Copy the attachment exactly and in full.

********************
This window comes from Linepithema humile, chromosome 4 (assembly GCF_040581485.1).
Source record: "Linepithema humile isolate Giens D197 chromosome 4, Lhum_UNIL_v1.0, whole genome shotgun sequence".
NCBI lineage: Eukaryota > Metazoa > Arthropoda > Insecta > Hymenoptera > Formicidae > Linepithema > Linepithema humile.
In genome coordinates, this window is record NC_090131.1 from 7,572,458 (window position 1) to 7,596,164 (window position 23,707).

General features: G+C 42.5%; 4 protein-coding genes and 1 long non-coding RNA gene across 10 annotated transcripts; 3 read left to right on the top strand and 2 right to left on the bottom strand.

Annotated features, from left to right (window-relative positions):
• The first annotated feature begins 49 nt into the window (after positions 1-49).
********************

This window comes from Linepithema humile, chromosome 4 (assembly GCF_040581485.1).
Source record: "Linepithema humile isolate Giens D197 chromosome 4, Lhum_UNIL_v1.0, whole genome shotgun sequence".
NCBI lineage: Eukaryota > Metazoa > Arthropoda > Insecta > Hymenoptera > Formicidae > Linepithema > Linepithema humile.
In genome coordinates, this window is record NC_090131.1 from 7,572,458 (window position 1) to 7,596,164 (window position 23,707).

General features: G+C 42.5%; 4 protein-coding genes and 1 long non-coding RNA gene across 10 annotated transcripts; 3 read left to right on the top strand and 2 right to left on the bottom strand.

Annotated features, from left to right (window-relative positions):
• The first annotated feature begins 49 nt into the window (after positions 1-49).